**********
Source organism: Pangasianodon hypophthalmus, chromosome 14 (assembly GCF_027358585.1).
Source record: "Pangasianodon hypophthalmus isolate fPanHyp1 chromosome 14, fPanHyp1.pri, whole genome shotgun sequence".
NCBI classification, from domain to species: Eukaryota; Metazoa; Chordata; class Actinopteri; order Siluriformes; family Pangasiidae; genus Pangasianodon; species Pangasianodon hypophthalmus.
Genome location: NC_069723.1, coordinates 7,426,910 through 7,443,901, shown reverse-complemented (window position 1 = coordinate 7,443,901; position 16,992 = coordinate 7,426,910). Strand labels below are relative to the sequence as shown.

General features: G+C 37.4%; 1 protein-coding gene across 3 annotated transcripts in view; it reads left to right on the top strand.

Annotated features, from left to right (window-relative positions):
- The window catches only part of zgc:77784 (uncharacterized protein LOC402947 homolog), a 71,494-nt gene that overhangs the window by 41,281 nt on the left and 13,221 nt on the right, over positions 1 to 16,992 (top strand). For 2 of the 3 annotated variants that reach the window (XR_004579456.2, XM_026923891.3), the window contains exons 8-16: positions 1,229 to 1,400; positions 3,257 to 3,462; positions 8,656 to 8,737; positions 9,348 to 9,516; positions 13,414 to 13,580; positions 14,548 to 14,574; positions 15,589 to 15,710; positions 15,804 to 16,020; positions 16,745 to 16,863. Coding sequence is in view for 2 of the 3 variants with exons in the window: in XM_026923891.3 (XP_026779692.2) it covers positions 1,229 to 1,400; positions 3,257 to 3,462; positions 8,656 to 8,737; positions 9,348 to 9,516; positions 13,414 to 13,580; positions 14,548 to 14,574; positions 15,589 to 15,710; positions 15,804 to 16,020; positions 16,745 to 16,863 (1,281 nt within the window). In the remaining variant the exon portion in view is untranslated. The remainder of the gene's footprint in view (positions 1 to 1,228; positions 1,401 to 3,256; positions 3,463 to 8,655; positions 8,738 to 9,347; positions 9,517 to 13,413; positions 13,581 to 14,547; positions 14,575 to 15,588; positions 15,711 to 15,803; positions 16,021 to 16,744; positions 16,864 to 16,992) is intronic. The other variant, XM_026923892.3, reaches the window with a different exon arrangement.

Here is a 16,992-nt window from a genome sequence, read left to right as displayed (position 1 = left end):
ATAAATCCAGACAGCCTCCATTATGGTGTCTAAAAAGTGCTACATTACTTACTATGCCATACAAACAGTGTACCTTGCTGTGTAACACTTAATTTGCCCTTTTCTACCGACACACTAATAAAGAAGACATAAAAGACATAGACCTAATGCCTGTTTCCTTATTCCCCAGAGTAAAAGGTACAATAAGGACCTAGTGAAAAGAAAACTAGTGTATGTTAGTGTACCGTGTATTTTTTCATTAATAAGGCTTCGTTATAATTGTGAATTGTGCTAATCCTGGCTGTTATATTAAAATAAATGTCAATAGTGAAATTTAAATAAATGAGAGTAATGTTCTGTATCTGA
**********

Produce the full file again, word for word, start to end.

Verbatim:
Source organism: Pangasianodon hypophthalmus, chromosome 14 (assembly GCF_027358585.1).
Source record: "Pangasianodon hypophthalmus isolate fPanHyp1 chromosome 14, fPanHyp1.pri, whole genome shotgun sequence".
NCBI classification, from domain to species: Eukaryota; Metazoa; Chordata; class Actinopteri; order Siluriformes; family Pangasiidae; genus Pangasianodon; species Pangasianodon hypophthalmus.
Genome location: NC_069723.1, coordinates 7,426,910 through 7,443,901, shown reverse-complemented (window position 1 = coordinate 7,443,901; position 16,992 = coordinate 7,426,910). Strand labels below are relative to the sequence as shown.

General features: G+C 37.4%; 1 protein-coding gene across 3 annotated transcripts in view; it reads left to right on the top strand.

Annotated features, from left to right (window-relative positions):
- The window catches only part of zgc:77784 (uncharacterized protein LOC402947 homolog), a 71,494-nt gene that overhangs the window by 41,281 nt on the left and 13,221 nt on the right, over positions 1 to 16,992 (top strand). For 2 of the 3 annotated variants that reach the window (XR_004579456.2, XM_026923891.3), the window contains exons 8-16: positions 1,229 to 1,400; positions 3,257 to 3,462; positions 8,656 to 8,737; positions 9,348 to 9,516; positions 13,414 to 13,580; positions 14,548 to 14,574; positions 15,589 to 15,710; positions 15,804 to 16,020; positions 16,745 to 16,863. Coding sequence is in view for 2 of the 3 variants with exons in the window: in XM_026923891.3 (XP_026779692.2) it covers positions 1,229 to 1,400; positions 3,257 to 3,462; positions 8,656 to 8,737; positions 9,348 to 9,516; positions 13,414 to 13,580; positions 14,548 to 14,574; positions 15,589 to 15,710; positions 15,804 to 16,020; positions 16,745 to 16,863 (1,281 nt within the window). In the remaining variant the exon portion in view is untranslated. The remainder of the gene's footprint in view (positions 1 to 1,228; positions 1,401 to 3,256; positions 3,463 to 8,655; positions 8,738 to 9,347; positions 9,517 to 13,413; positions 13,581 to 14,547; positions 14,575 to 15,588; positions 15,711 to 15,803; positions 16,021 to 16,744; positions 16,864 to 16,992) is intronic. The other variant, XM_026923892.3, reaches the window with a different exon arrangement.

Here is a 16,992-nt window from a genome sequence, read left to right as displayed (position 1 = left end):
ATAAATCCAGACAGCCTCCATTATGGTGTCTAAAAAGTGCTACATTACTTACTATGCCATACAAACAGTGTACCTTGCTGTGTAACACTTAATTTGCCCTTTTCTACCGACACACTAATAAAGAAGACATAAAAGACATAGACCTAATGCCTGTTTCCTTATTCCCCAGAGTAAAAGGTACAATAAGGACCTAGTGAAAAGAAAACTAGTGTATGTTAGTGTACCGTGTATTTTTTCATTAATAAGGCTTCGTTATAATTGTGAATTGTGCTAATCCTGGCTGTTATATTAAAATAAATGTCAATAGTGAAATTTAAATAAATGAGAGTAATGTTCTGTATCTGA